Historians working in the heritage field could use the theme of transport to locate this station within a wider context of developing transport routes, and the theme of government and administration to explore understandings of the critical role of government in providing public transport across NSW.

What is the role of professional historians?

Work for professional historians in the heritage field typically consists of preparing historical context components, and contributing to the assessment of significance and the formulation of conservation policies in heritage studies and conservation management plans. There is also some demand for historians to prepare thematic histories for heritage and conservation registers held by state government agencies.

Professional historians wanting to work in the heritage field should, as a first step, inquire as to whether they are eligible for membership of the Professional Historians Association (NSW).

Publications

Examples of thematic histories

Thematic histories and heritage studies held at the Heritage Branch

The Heritage Branch Library holds copies of many thematic histories and heritage studies completed for NSW councils or organisations. These studies may be viewed at the Heritage Branch Library on Mondays, Wednesdays and Fridays, 9am - 5pm.

Download the list of Thematic studies (thematichistories.pdf, 79KB)

Email Elizabeth Robertson to make an appointment at the Heritage Branch Library:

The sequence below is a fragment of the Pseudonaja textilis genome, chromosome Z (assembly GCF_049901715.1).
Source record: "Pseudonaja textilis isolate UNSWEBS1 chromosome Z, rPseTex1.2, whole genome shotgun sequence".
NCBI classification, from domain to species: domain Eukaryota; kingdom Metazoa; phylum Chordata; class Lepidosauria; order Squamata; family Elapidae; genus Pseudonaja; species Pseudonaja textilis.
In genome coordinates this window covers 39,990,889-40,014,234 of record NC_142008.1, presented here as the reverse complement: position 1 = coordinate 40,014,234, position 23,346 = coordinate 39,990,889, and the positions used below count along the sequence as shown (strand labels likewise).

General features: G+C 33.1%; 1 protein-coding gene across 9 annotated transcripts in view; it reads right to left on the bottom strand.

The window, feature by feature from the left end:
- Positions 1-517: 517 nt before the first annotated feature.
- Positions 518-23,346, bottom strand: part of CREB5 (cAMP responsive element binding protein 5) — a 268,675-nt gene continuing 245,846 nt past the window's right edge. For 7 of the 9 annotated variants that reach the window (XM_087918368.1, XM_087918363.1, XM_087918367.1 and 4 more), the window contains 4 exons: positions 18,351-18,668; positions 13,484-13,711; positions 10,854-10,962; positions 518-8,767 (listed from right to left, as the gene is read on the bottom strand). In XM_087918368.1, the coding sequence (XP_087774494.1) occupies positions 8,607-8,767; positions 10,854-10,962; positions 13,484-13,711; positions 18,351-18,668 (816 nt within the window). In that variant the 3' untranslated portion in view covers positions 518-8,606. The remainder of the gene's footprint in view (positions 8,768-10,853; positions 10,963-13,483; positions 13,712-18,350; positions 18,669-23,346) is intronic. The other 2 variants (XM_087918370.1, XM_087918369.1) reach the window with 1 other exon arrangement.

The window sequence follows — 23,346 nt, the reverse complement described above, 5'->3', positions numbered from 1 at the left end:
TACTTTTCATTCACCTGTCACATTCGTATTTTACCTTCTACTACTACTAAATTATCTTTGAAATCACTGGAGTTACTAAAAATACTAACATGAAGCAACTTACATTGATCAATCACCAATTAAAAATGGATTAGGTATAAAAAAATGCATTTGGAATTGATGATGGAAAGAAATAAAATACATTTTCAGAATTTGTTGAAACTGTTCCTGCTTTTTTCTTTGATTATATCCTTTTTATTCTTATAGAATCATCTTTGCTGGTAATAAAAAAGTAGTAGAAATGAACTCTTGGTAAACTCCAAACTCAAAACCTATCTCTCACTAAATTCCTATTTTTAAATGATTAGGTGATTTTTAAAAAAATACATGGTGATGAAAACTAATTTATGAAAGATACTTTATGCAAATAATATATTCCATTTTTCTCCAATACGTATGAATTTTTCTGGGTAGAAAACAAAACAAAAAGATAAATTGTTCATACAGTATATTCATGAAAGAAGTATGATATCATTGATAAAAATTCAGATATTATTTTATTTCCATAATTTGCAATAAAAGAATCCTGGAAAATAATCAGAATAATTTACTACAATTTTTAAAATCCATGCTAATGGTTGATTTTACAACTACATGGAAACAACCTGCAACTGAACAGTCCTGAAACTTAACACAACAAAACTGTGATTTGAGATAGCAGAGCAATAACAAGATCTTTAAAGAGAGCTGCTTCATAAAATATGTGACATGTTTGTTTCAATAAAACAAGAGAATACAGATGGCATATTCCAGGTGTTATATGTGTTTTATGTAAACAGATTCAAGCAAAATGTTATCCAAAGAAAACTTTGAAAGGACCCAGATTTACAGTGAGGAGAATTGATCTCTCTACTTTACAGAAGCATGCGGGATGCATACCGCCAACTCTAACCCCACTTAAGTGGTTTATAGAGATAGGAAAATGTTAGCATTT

elizabeth.robertson@heritage.nsw.gov.au or phone (02) 9873 8591 (Mon, Wed, Fri).

Thematic histories commissioned by the Heritage Branch

The Heritage Branch occasionally commissions thematic histories of particular heritage subjects. These studies help us to identify what has survived and what is important. They also help to identify potential heritage items and to make comparisons across the State.

Beyond the Rolling Wave; A Thematic History of Greek Settlement in NSW

A thematic history by Craig Turnbull and Chris Valiotis, 2001, for the Heritage Branch that looks at Greek settlement in NSW since the first arrivals of 1810.

Central West Thematic History

Central West (thematichistorycentralwest.pdf, 458KB)

A regional history of the Central West region by Terry Kass, 2003. Completed as part of a project to identify significant items in the region for listing on the State Heritage Register.

Chinese Settlement In NSW; A Thematic History

A thematic history by Michael Williams, 1999, looking at the contribution of Chinese settlement to the heritage of NSW.

The Dutch in NSW; A Thematic History

The Dutch in NSW (thematichistorydutch.pdf, 611 KB)

A thematic history by Kirsten Velthuis, 2005, that explores the contribution of Dutch immigrants to NSW and identifies cultural heritage important to the Dutch community. Completed for the Johnstone Centre, Charles Sturt University, Albury.

A History of Italian Settlment in NSW

A thematic history by Catherine Kevin and Roslyn Pesman, 1998, for the Heritage Branch that charts the contribution of Italian migrants to NSW's cultural heritage.

Western Sydney Thematic History

Western Sydney (ThematicHistoryWesternSydney.pdf, 505KB)

A regional history of the Western Sydney region by Terry Kass, 2005. Completed as part of a project to identify significant items in the region for listing on the State Heritage Register.

WWII Aerodromes

Further information

For further information see Frequently asked questions, or email the Heritage Branch.

Page last updated: 01 September 2012